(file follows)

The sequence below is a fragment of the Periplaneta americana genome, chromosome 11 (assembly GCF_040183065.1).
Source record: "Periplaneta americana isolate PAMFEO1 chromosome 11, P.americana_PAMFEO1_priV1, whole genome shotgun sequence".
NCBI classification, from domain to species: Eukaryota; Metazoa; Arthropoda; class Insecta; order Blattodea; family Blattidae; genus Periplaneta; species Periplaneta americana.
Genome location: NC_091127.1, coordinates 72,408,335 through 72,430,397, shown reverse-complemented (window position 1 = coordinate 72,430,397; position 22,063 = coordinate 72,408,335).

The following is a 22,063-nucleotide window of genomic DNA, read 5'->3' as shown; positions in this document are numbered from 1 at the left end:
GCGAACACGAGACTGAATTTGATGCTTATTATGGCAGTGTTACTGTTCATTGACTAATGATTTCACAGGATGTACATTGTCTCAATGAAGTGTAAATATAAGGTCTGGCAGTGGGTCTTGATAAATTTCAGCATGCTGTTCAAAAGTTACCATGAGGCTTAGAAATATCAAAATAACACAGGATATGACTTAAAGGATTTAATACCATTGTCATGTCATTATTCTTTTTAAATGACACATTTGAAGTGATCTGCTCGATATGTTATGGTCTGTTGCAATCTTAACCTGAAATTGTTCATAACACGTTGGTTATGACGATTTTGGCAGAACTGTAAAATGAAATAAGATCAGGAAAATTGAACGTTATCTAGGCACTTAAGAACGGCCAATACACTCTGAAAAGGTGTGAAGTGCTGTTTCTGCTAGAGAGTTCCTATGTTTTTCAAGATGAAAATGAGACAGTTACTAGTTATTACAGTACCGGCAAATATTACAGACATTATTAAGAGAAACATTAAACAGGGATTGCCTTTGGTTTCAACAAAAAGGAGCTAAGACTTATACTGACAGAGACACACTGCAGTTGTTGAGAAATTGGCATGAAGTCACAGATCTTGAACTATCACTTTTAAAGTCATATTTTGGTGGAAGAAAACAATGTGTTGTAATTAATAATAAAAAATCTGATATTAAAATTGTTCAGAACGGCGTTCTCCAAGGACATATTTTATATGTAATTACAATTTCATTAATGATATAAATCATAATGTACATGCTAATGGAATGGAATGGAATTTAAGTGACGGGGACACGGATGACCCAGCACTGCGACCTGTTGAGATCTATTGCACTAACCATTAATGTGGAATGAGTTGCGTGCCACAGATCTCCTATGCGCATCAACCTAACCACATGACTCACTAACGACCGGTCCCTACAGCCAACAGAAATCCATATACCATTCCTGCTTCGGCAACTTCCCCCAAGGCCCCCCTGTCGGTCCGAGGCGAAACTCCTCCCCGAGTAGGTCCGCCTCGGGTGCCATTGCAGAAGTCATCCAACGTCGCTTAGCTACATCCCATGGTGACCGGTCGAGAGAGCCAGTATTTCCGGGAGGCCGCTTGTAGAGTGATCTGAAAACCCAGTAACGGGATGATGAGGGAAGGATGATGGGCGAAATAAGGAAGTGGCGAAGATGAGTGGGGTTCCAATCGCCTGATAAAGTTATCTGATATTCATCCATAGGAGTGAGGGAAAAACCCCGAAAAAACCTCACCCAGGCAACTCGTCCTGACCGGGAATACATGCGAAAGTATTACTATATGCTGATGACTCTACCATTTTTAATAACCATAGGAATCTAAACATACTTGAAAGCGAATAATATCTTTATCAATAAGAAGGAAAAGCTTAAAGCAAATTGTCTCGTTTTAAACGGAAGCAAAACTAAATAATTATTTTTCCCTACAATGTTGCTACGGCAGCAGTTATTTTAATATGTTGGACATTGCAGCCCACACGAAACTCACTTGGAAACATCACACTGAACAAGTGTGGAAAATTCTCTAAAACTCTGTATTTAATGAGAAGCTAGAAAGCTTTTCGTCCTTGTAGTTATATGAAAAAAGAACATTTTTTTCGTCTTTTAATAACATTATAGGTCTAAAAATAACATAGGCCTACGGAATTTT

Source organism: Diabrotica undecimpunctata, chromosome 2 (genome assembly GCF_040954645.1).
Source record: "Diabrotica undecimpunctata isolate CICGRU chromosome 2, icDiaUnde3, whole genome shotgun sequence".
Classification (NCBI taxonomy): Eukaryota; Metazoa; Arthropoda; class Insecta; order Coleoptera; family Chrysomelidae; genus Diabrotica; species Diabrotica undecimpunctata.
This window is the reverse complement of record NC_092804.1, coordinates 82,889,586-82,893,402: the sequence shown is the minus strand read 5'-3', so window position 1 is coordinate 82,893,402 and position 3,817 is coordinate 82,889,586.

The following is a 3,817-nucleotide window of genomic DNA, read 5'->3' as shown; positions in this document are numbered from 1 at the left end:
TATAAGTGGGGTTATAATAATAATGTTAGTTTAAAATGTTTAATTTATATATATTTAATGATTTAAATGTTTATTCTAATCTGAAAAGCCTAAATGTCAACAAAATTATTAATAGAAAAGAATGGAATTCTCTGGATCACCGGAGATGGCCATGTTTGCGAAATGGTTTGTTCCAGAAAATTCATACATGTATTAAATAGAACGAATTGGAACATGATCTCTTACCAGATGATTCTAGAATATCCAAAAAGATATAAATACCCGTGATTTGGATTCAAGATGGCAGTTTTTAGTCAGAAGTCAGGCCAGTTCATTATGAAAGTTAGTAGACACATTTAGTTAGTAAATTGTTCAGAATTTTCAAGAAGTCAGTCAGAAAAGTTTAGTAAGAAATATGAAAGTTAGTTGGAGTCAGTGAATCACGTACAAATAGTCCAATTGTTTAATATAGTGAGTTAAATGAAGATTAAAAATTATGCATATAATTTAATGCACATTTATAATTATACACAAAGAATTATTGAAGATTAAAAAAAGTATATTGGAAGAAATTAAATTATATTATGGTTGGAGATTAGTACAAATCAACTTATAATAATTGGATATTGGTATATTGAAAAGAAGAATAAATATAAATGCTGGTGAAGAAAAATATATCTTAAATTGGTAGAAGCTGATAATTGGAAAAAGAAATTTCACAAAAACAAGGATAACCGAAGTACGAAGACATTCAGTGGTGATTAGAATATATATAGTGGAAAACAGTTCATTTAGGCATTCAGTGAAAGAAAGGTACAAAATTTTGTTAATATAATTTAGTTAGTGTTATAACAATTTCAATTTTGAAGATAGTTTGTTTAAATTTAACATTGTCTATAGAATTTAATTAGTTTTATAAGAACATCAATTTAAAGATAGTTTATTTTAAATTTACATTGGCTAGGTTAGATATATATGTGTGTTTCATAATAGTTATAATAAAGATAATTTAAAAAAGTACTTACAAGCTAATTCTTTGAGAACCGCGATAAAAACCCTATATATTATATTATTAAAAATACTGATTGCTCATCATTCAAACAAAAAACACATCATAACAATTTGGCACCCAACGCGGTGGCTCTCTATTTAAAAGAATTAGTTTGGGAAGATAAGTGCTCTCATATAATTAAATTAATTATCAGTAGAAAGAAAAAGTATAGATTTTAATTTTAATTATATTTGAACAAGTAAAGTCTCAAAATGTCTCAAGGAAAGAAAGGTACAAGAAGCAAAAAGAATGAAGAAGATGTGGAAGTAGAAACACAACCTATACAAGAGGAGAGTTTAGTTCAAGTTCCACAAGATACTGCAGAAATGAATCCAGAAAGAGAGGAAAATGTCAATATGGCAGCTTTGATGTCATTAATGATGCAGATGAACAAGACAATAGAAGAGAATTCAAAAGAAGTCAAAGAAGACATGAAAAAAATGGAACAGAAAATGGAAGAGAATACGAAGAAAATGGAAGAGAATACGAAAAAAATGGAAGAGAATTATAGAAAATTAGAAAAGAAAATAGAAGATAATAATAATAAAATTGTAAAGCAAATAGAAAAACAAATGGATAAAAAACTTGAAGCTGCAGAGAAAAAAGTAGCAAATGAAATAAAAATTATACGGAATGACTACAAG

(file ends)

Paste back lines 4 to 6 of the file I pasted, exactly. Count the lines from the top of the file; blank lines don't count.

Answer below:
Genome location: NC_091127.1, coordinates 72,408,335 through 72,430,397, shown reverse-complemented (window position 1 = coordinate 72,430,397; position 22,063 = coordinate 72,408,335).

The following is a 22,063-nucleotide window of genomic DNA, read 5'->3' as shown; positions in this document are numbered from 1 at the left end:
GCGAACACGAGACTGAATTTGATGCTTATTATGGCAGTGTTACTGTTCATTGACTAATGATTTCACAGGATGTACATTGTCTCAATGAAGTGTAAATATAAGGTCTGGCAGTGGGTCTTGATAAATTTCAGCATGCTGTTCAAAAGTTACCATGAGGCTTAGAAATATCAAAATAACACAGGATATGACTTAAAGGATTTAATACCATTGTCATGTCATTATTCTTTTTAAATGACACATTTGAAGTGATCTGCTCGATATGTTATGGTCTGTTGCAATCTTAACCTGAAATTGTTCATAACACGTTGGTTATGACGATTTTGGCAGAACTGTAAAATGAAATAAGATCAGGAAAATTGAACGTTATCTAGGCACTTAAGAACGGCCAATACACTCTGAAAAGGTGTGAAGTGCTGTTTCTGCTAGAGAGTTCCTATGTTTTTCAAGATGAAAATGAGACAGTTACTAGTTATTACAGTACCGGCAAATATTACAGACATTATTAAGAGAAACATTAAACAGGGATTGCCTTTGGTTTCAACAAAAAGGAGCTAAGACTTATACTGACAGAGACACACTGCAGTTGTTGAGAAATTGGCATGAAGTCACAGATCTTGAACTATCACTTTTAAAGTCATATTTTGGTGGAAGAAAACAATGTGTTGTAATTAATAATAAAAAATCTGATATTAAAATTGTTCAGAACGGCGTTCTCCAAGGACATATTTTATATGTAATTACAATTTCATTAATGATATAAATCATAATGTACATGCTAATGGAATGGAATGGAATTTAAGTGACGGGGACACGGATGACCCAGCACTGCGACCTGTTGAGATCTATTGCACTAACCATTAATGTGGAATGAGTTGCGTGCCACAGATCTCCTATGCGCATCAACCTAACCACATGACTCACTAACGACCGGTCCCTACAGCCAACAGAAATCCATATACCATTCCTGCTTCGGCAACTTCCCCCAAGGCCCCCCTGTCGGTCCGAGGCGAAACTCCTCCCCGAGTAGGTCCGCCTCGGGTGCCATTGCAGAAGTCATCCAACGTCGCTTAGCTACATCCCATGGTGACCGGTCGAGAGAGCCAGTATTTCCGGGAGGCCGCTTGTAGAGTGATCTGAAAACCCAGTAACGGGATGATGAGGGAAGGATGATGGGCGAAATAAGGAAGTGGCGAAGATGAGTGGGGTTCCAATCGCCTGATAAAGTTATCTGATATTCATCCATAGGAGTGAGGGAAAAACCCCGAAAAAACCTCACCCAGGCAACTCGTCCTGACCGGGAATACATGCGAAAGTATTACTATATGCTGATGACTCTACCATTTTTAATAACCATAGGAATCTAAACATACTTGAAAGCGAATAATATCTTTATCAATAAGAAGGAAAAGCTTAAAGCAAATTGTCTCGTTTTAAACGGAAGCAAAACTAAATAATTATTTTTCCCTACAATGTTGCTACGGCAGCAGTTATTTTAATATGTTGGACATTGCAGCCCACACGAAACTCACTTGGAAACATCACACTGAACAAGTGTGGAAAATTCTCTAAAACTCTGTATTTAATGAGAAGCTAGAAAGCTTTTCGTCCTTGTAGTTATATGAAAAAAGAACATTTTTTTCGTCTTTTAATAACATTATAGGTCTAAAAATAACATAGGCCTACGGAATTTT